Opposition Victory Party (Zafer Partisi) Chairperson Ümit Özdağ came under fire for interrogating the Syrian-born owner of a jewelry shop in Turkey’s western Izmir province.
In a video posted on his Twitter account on Monday, Özdağ enters the shop and starts asking the owner about his name, when he arrived in Turkey.
He then asks the man, stumped by the bombardment of personal questions, if he has a license to operate the store.
The owner, who acquired Turkish citizenship, politely responds to all of Özdağ’s questions and shows him his ID card.
“Would you like to return to your home?” he asked the Syrian man, who responded by saying that he does not want to because his business is in Turkey.
In his social media post, the opposition lawmaker noted that the Syrian-born man, who knew very little Turkish, had a gun license. Jewelers are allocated gun licenses in Turkey over security reasons.
“He came to Turkey seven years ago. Knows very little Turkish, obtained citizenship and topped it off with a gun license. He’s opened a jewelry store in Izmir with the license he obtained from Şanlıurfa. There are 900,000 more of these (people). Turkey, are you not aware of the danger?” Özdağ said on Twitter.
Thousands of users quickly reacted against the lawmaker’s video, as they slammed him for fanning the flames for racism and hostility against Syrians in the country.
Özdağ was also criticized for bullying a law-abiding citizen, questioning his ID, business license, and tax registry despite not having the legal right to do so, and for his hostile attitude toward migrants despite having migrant origins himself as his origins go back to Dagestan.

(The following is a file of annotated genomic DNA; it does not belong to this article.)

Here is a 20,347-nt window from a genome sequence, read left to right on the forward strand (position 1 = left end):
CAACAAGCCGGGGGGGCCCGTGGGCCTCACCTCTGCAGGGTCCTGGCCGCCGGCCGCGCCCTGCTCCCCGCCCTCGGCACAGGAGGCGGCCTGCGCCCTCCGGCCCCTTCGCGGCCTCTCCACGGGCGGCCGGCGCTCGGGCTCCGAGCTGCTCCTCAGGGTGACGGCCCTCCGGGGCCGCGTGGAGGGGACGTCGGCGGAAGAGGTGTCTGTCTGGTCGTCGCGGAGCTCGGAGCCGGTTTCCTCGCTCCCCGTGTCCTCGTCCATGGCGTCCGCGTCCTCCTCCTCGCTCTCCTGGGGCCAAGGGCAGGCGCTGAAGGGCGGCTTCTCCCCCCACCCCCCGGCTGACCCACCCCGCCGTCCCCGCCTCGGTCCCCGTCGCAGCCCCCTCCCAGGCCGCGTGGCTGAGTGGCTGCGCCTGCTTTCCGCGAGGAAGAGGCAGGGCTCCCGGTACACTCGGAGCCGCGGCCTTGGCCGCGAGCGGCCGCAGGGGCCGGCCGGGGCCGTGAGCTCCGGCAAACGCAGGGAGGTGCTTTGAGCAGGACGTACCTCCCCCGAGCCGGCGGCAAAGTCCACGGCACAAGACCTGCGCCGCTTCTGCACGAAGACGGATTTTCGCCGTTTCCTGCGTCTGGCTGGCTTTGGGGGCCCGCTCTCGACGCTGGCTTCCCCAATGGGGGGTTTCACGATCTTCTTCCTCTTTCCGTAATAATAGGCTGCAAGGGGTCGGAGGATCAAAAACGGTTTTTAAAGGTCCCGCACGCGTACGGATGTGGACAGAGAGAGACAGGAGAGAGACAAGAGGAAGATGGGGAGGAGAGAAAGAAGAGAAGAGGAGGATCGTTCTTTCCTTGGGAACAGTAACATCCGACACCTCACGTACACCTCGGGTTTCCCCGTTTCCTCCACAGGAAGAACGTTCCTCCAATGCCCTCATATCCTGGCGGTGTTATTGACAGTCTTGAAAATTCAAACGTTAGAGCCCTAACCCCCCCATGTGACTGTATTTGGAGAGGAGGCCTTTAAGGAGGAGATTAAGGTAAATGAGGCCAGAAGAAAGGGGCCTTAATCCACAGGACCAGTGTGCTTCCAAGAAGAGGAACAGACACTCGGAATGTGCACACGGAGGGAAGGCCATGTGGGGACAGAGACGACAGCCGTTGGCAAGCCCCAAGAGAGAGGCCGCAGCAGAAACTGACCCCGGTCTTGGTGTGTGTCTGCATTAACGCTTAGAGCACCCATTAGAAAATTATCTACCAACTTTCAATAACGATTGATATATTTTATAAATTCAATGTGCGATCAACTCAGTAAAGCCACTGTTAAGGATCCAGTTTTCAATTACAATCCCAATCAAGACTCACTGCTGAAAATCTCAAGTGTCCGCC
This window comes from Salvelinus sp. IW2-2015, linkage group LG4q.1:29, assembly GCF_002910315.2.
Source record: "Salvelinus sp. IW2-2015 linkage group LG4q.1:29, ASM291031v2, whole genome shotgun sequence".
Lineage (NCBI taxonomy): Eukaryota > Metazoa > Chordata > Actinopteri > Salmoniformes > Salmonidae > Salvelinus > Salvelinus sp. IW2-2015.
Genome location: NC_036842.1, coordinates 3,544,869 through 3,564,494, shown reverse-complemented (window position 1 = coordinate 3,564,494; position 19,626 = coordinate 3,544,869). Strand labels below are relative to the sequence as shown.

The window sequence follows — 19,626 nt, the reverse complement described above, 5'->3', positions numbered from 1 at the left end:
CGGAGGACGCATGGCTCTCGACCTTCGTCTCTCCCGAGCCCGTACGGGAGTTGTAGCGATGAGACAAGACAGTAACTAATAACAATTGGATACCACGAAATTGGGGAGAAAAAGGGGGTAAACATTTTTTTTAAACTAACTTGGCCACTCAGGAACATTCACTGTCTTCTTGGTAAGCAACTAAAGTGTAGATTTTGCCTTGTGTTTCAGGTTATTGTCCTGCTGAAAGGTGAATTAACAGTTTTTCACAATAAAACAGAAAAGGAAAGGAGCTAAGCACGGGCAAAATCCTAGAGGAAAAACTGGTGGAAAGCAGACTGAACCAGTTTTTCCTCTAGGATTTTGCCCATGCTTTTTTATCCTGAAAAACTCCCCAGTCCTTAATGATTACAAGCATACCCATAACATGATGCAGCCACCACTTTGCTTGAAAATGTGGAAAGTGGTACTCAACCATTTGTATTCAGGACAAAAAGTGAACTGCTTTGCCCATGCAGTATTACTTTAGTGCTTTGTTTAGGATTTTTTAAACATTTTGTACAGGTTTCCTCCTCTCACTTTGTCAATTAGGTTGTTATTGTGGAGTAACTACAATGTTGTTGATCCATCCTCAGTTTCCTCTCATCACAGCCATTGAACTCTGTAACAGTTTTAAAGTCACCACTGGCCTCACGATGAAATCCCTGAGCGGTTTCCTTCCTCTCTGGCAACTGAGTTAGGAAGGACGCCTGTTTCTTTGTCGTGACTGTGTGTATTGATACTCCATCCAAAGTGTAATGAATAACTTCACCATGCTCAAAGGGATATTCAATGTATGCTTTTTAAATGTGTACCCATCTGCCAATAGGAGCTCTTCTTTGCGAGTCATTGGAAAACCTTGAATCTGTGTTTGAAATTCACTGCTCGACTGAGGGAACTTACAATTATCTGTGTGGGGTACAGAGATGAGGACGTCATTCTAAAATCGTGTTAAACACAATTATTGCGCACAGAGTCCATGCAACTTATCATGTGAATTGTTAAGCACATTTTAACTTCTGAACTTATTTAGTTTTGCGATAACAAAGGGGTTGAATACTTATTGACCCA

Turkey hosts the world’s largest refugee population, mostly made up of 3.6 million Syrians living under temporary protection. While they were largely welcomed at the start of the conflict, worsening economic conditions in Turkey has seen local sentiment turn against them.
It's been more than 10 years since the first group of Syrian refugees, consisting of 250 people, entered Turkey, starting their new lives in the country after fleeing the war and persecution of the Assad regime.
Since the beginning of the Syrian civil war in 2011, Turkey has backed moderate opposition groups against the Assad regime and opened its doors to those who had to flee the country to save their lives. Turkey hosts more Syrian migrants than any other country in the world. The country also leads humanitarian aid efforts for Syrians in Turkey and opposition-controlled areas of northern Syria.
A former deputy from the Nationalist Movement Party (MHP), Özdağ was among the names expelled from the party in 2016 after a heated leadership debate and intra-party opposition against incumbent Chairperson Devlet Bahçeli. Along with other MHP dissidents, he joined the Good Party (IP) led by Meral Akşener in 2017.
However, he was also dismissed from the IP earlier in Nov. 2020 after claiming that the party's Istanbul provincial chairperson, Buğra Kavuncu, has links to the Gülenist Terror Group (FETÖ), which launched the July 15, 2016 coup attempt.
His dismissal was reversed by a court in January, however, Özdağ later resigned from the IP in March and founded the Victory Party in August.